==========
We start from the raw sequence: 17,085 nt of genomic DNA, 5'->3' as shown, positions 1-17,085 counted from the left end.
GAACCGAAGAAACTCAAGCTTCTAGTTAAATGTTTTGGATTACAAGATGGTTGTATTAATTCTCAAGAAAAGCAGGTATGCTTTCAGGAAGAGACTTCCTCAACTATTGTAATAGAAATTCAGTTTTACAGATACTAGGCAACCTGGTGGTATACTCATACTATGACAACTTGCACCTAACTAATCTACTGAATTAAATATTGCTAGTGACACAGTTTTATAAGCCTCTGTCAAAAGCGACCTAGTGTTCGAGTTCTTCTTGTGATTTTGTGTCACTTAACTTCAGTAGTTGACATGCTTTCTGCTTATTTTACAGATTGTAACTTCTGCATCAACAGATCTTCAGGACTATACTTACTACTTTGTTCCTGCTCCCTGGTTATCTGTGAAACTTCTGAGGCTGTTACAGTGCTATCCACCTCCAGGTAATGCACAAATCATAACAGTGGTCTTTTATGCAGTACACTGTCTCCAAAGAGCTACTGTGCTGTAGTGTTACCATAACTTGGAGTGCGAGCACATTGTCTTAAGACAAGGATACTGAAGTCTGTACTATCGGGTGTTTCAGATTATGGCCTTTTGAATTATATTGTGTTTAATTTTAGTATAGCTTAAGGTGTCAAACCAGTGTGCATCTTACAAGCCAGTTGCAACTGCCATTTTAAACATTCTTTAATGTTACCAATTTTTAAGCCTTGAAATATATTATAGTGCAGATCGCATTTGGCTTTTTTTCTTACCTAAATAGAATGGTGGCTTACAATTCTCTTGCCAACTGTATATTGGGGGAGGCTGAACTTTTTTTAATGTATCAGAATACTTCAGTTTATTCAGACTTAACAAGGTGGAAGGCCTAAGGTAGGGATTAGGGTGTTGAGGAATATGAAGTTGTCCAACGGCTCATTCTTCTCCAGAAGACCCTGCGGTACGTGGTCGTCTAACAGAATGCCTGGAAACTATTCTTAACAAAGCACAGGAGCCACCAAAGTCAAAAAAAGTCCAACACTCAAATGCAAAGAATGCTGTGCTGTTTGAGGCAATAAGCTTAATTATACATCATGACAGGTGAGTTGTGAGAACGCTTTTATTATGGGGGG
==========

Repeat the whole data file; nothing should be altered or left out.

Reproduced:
We start from the raw sequence: 17,085 nt of genomic DNA, 5'->3' as shown, positions 1-17,085 counted from the left end.
GAACCGAAGAAACTCAAGCTTCTAGTTAAATGTTTTGGATTACAAGATGGTTGTATTAATTCTCAAGAAAAGCAGGTATGCTTTCAGGAAGAGACTTCCTCAACTATTGTAATAGAAATTCAGTTTTACAGATACTAGGCAACCTGGTGGTATACTCATACTATGACAACTTGCACCTAACTAATCTACTGAATTAAATATTGCTAGTGACACAGTTTTATAAGCCTCTGTCAAAAGCGACCTAGTGTTCGAGTTCTTCTTGTGATTTTGTGTCACTTAACTTCAGTAGTTGACATGCTTTCTGCTTATTTTACAGATTGTAACTTCTGCATCAACAGATCTTCAGGACTATACTTACTACTTTGTTCCTGCTCCCTGGTTATCTGTGAAACTTCTGAGGCTGTTACAGTGCTATCCACCTCCAGGTAATGCACAAATCATAACAGTGGTCTTTTATGCAGTACACTGTCTCCAAAGAGCTACTGTGCTGTAGTGTTACCATAACTTGGAGTGCGAGCACATTGTCTTAAGACAAGGATACTGAAGTCTGTACTATCGGGTGTTTCAGATTATGGCCTTTTGAATTATATTGTGTTTAATTTTAGTATAGCTTAAGGTGTCAAACCAGTGTGCATCTTACAAGCCAGTTGCAACTGCCATTTTAAACATTCTTTAATGTTACCAATTTTTAAGCCTTGAAATATATTATAGTGCAGATCGCATTTGGCTTTTTTTCTTACCTAAATAGAATGGTGGCTTACAATTCTCTTGCCAACTGTATATTGGGGGAGGCTGAACTTTTTTTAATGTATCAGAATACTTCAGTTTATTCAGACTTAACAAGGTGGAAGGCCTAAGGTAGGGATTAGGGTGTTGAGGAATATGAAGTTGTCCAACGGCTCATTCTTCTCCAGAAGACCCTGCGGTACGTGGTCGTCTAACAGAATGCCTGGAAACTATTCTTAACAAAGCACAGGAGCCACCAAAGTCAAAAAAAGTCCAACACTCAAATGCAAAGAATGCTGTGCTGTTTGAGGCAATAAGCTTAATTATACATCATGACAGGTGAGTTGTGAGAACGCTTTTATTATGGGGGG